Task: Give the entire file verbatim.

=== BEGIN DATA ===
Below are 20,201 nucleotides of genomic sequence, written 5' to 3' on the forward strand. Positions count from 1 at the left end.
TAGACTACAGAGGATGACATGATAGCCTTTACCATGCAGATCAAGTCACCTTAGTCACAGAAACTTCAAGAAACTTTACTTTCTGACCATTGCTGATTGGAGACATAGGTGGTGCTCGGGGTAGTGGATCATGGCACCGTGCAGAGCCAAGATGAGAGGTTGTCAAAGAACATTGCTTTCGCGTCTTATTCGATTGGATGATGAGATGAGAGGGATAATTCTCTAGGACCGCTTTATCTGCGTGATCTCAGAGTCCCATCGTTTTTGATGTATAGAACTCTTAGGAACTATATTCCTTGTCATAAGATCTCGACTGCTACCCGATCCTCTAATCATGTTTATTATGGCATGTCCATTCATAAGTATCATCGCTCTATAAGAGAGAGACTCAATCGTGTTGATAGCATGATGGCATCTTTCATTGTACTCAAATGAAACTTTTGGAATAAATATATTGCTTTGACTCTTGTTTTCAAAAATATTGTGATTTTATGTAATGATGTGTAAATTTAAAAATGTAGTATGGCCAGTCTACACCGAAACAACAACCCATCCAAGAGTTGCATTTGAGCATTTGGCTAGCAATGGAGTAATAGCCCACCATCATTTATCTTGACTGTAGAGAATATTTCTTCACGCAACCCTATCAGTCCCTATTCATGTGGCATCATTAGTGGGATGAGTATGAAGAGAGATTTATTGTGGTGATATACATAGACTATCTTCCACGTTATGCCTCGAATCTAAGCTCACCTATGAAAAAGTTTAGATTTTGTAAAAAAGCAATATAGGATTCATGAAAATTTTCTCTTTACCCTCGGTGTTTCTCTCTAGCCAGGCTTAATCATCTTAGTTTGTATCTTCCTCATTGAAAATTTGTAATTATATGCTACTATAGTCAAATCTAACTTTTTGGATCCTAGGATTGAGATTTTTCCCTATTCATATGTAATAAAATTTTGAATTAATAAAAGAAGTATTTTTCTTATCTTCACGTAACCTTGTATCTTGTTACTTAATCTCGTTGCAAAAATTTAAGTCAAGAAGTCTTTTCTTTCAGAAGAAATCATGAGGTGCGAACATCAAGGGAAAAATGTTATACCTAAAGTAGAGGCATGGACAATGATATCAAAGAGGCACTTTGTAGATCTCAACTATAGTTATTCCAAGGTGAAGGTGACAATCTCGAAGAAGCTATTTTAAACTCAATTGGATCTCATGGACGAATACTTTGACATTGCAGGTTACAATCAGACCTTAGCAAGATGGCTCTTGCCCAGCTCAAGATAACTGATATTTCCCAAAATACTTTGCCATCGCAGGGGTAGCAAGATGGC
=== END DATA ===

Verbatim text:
Below are 20,201 nucleotides of genomic sequence, written 5' to 3' on the forward strand. Positions count from 1 at the left end.
TAGACTACAGAGGATGACATGATAGCCTTTACCATGCAGATCAAGTCACCTTAGTCACAGAAACTTCAAGAAACTTTACTTTCTGACCATTGCTGATTGGAGACATAGGTGGTGCTCGGGGTAGTGGATCATGGCACCGTGCAGAGCCAAGATGAGAGGTTGTCAAAGAACATTGCTTTCGCGTCTTATTCGATTGGATGATGAGATGAGAGGGATAATTCTCTAGGACCGCTTTATCTGCGTGATCTCAGAGTCCCATCGTTTTTGATGTATAGAACTCTTAGGAACTATATTCCTTGTCATAAGATCTCGACTGCTACCCGATCCTCTAATCATGTTTATTATGGCATGTCCATTCATAAGTATCATCGCTCTATAAGAGAGAGACTCAATCGTGTTGATAGCATGATGGCATCTTTCATTGTACTCAAATGAAACTTTTGGAATAAATATATTGCTTTGACTCTTGTTTTCAAAAATATTGTGATTTTATGTAATGATGTGTAAATTTAAAAATGTAGTATGGCCAGTCTACACCGAAACAACAACCCATCCAAGAGTTGCATTTGAGCATTTGGCTAGCAATGGAGTAATAGCCCACCATCATTTATCTTGACTGTAGAGAATATTTCTTCACGCAACCCTATCAGTCCCTATTCATGTGGCATCATTAGTGGGATGAGTATGAAGAGAGATTTATTGTGGTGATATACATAGACTATCTTCCACGTTATGCCTCGAATCTAAGCTCACCTATGAAAAAGTTTAGATTTTGTAAAAAAGCAATATAGGATTCATGAAAATTTTCTCTTTACCCTCGGTGTTTCTCTCTAGCCAGGCTTAATCATCTTAGTTTGTATCTTCCTCATTGAAAATTTGTAATTATATGCTACTATAGTCAAATCTAACTTTTTGGATCCTAGGATTGAGATTTTTCCCTATTCATATGTAATAAAATTTTGAATTAATAAAAGAAGTATTTTTCTTATCTTCACGTAACCTTGTATCTTGTTACTTAATCTCGTTGCAAAAATTTAAGTCAAGAAGTCTTTTCTTTCAGAAGAAATCATGAGGTGCGAACATCAAGGGAAAAATGTTATACCTAAAGTAGAGGCATGGACAATGATATCAAAGAGGCACTTTGTAGATCTCAACTATAGTTATTCCAAGGTGAAGGTGACAATCTCGAAGAAGCTATTTTAAACTCAATTGGATCTCATGGACGAATACTTTGACATTGCAGGTTACAATCAGACCTTAGCAAGATGGCTCTTGCCCAGCTCAAGATAACTGATATTTCCCAAAATACTTTGCCATCGCAGGGGTAGCAAGATGGC